Stakeholder Engagement Tips (2019)

 

Stakeholder engagement

Stakeholder Engagement Tips

The environment in which organizations operate is becoming increasingly complex due to everything from regulatory and voluntary requirements, environmental and social issues, to the increased expectations of stakeholders for transparency and accountability.

 

Organizations are finding that engaging with stakeholders is providing them with opportunities to better understand the challenges they face, to understand and mitigate the risks, and also to explore new opportunities including innovations to products, processes, and strategy.

 

Engaging with stakeholders is nothing new, but the level of engagement is becoming more sophisticated, as diverse groups continue to learn how to leverage and maximize the outcomes of these relationships. Although in the past engagement started in response to a negative issue, companies are increasingly being proactive in this area.

 

Stakeholders are those groups who impact and/or are impacted by the company and its activities. This can include but is not limited to:

  1. employees and their families;
  2. customers;
  3. shareholders/investors;
  4. communities;
  5. indigenous peoples;
  6. suppliers/business partners;
  7. academic NGOs/international organizations;
  8. environmental NGOs;
  9. government/regulators;
  10. trade unions;
  11. media;
  12. advocacy groups.

 

Why is stakeholder engagement important?

stakeholder engagement

Better informed decision-making.

Stakeholder engagement gives an organization a clearer picture of external and internal threats and opportunities. Management can get better information and therefore can make better decisions.

 

Spot problems before they occur. Engagement can help organizations spot trends and issues that may impact their activities as well as possible solutions.

 

It also allows them to assess and manage risks by identifying problems before they occur. The mining industry uses stakeholder engagement tools to engage communities and their representatives prior to breaking ground.

 

Legal and voluntary obligations.

At a basic level, organizations are required to engage stakeholders in their activities and disclose information through different legal requirements, as well as voluntary obligations (e.g., GRI, the Global Compact, SA8000, and the Equator Principles).

 

Increased transparency and credibility.

Companies such as Nike have multi-stakeholder review committees which work with them on the development of their CSR report. As a result of stakeholder dialogue and subsequent feedback, Nike has been disclosing an unprecedented amount of information about its operations.

 

Access to resources.

Companies benefit from a wealth of experience, expertise, and resource sharing by engaging stakeholders. Resources can be technical, human, knowledge, physical, and financial, and can include better access to information and networks, greater reach, improved operational efficiency, more appropriate and effective products, and services, etc.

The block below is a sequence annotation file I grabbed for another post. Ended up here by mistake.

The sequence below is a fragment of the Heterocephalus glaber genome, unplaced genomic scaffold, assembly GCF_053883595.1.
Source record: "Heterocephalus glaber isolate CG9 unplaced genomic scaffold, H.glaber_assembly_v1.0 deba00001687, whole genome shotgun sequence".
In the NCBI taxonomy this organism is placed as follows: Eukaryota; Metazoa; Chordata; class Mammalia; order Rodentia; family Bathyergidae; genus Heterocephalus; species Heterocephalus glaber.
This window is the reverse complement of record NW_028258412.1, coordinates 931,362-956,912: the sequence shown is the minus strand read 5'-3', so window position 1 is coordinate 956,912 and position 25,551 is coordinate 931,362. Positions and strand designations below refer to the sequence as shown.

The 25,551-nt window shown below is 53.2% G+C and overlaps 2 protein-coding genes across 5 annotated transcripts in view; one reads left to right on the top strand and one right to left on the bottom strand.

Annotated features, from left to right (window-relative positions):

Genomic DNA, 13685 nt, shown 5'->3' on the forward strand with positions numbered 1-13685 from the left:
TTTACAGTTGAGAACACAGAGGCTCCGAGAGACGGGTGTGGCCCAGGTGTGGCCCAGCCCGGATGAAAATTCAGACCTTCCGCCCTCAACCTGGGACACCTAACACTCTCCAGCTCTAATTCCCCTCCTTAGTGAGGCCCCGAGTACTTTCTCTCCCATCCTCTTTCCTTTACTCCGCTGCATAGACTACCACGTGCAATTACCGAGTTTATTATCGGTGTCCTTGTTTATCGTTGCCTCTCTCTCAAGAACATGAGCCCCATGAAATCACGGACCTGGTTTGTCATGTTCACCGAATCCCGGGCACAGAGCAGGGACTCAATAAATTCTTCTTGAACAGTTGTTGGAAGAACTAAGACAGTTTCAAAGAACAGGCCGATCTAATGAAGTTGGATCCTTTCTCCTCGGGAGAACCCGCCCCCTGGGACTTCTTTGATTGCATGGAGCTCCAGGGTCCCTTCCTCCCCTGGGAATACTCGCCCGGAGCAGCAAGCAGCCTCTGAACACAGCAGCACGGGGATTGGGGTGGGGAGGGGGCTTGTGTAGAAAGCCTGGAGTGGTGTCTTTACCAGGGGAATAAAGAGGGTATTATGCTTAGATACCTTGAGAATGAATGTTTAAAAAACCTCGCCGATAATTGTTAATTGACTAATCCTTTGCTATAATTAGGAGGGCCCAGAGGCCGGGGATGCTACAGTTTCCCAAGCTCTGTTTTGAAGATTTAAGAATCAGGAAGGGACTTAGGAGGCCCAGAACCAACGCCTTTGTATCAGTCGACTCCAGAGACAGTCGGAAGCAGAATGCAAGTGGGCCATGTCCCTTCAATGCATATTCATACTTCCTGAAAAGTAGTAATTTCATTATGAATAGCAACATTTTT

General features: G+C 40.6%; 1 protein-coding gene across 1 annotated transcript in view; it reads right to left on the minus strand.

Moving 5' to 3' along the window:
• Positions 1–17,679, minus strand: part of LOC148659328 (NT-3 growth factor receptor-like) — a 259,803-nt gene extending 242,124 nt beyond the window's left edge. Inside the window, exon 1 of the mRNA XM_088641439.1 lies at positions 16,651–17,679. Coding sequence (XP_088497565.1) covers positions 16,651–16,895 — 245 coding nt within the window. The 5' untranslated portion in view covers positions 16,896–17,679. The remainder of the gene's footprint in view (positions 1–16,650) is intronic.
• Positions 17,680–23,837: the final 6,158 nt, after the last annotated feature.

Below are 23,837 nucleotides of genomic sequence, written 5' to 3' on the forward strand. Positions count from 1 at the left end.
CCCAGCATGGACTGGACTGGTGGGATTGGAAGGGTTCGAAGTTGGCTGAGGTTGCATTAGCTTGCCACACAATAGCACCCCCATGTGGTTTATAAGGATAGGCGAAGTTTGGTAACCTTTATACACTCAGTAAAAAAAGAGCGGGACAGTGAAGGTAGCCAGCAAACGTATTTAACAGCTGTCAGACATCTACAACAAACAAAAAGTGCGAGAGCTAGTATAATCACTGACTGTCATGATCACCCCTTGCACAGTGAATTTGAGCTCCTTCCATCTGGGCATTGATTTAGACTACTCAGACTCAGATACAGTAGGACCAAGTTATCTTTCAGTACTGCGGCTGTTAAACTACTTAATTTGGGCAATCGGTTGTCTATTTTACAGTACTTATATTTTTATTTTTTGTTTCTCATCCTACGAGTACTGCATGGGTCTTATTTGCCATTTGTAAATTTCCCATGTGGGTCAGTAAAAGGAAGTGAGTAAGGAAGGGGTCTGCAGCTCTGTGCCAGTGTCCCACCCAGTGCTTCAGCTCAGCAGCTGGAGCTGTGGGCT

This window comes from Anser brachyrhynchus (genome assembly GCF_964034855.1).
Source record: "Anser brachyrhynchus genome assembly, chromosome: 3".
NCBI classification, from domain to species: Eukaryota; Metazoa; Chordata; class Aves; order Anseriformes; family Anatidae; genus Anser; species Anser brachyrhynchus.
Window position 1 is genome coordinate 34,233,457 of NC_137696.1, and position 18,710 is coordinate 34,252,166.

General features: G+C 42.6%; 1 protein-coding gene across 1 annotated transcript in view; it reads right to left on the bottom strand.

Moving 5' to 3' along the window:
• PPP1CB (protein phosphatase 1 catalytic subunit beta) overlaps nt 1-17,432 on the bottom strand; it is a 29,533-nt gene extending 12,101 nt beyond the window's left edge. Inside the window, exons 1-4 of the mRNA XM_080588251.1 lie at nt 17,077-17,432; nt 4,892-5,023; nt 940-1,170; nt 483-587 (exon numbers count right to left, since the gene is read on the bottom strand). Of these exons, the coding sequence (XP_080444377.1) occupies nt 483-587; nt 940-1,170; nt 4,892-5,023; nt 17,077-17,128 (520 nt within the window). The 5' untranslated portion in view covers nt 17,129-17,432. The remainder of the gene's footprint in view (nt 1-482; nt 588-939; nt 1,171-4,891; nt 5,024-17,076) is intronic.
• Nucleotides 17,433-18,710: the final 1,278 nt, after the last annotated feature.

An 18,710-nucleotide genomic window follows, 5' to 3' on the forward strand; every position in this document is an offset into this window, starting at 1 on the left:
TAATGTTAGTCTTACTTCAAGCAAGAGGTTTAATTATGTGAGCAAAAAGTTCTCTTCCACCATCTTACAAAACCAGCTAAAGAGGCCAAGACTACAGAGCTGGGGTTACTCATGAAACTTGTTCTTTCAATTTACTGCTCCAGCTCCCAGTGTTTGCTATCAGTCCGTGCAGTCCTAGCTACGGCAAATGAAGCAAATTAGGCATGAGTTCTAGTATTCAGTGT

Identify opportunities.

Engagement allows organizations to better understand their customers and their needs in order to develop new products, processes, and services, as well as enter new markets. Working with different partners allows a company to see issues through a different lens and come up with creative and innovative solutions.

 

FedEx partnered with the Alliance for Environmental Innovation to reduce the environmental impact of their vehicle fleet, hoping that the new hybrid electric vehicles will replace the company’s 30 000 fleets, leading to significant reductions in environmental emissions.

 

Making an impact. According to the IBLF, ‘working separately different sectors have developed activities in isolation – sometimes competing with each other and/or duplicating efforts and wasting valuable resources.’ Because partners have similar goals, the idea is that they can accomplish more by working together.

 

Provide a ‘License to Operate.’ When company performance departs from stakeholder expectations, outrage results which can put in jeopardy not only a company’s social license to operate but also potentially its regulatory license. High levels of outrage are disastrous for corporate/industry reputation.

 

Free prior informed consent. The consent of groups impacted by a company’s operations must be given freely, without coercion, manipulation, or undue influence of pressure.

 

These groups or individuals should be provided with all relevant information in relation to the proposed activity before the activity starts and they must agree to the activity. Increasingly, regulations require companies to get this.

 

How to engage with stakeholders

engage with stakeholders

Determine who the stakeholders are and what issues are significant to them. Engagement goes beyond identifying those groups that could have an adverse effect on a company’s activities to actively engaging with those that could also be helpful.

 

Engagement may focus on one group of stakeholders or several and may involve a different group of stakeholders depending on the issue or project. Stakeholders can be determined:

 

  1. By responsibility. People for whom you have legal, financial, or operational responsibility.
  2. By influence. People who are able to influence the ability of your organization to meet its goals and influence others.
  3. By proximity. People that your organization interacts with most.
  4. By dependency. People who are dependent on your organization such as employees, their families, and customers.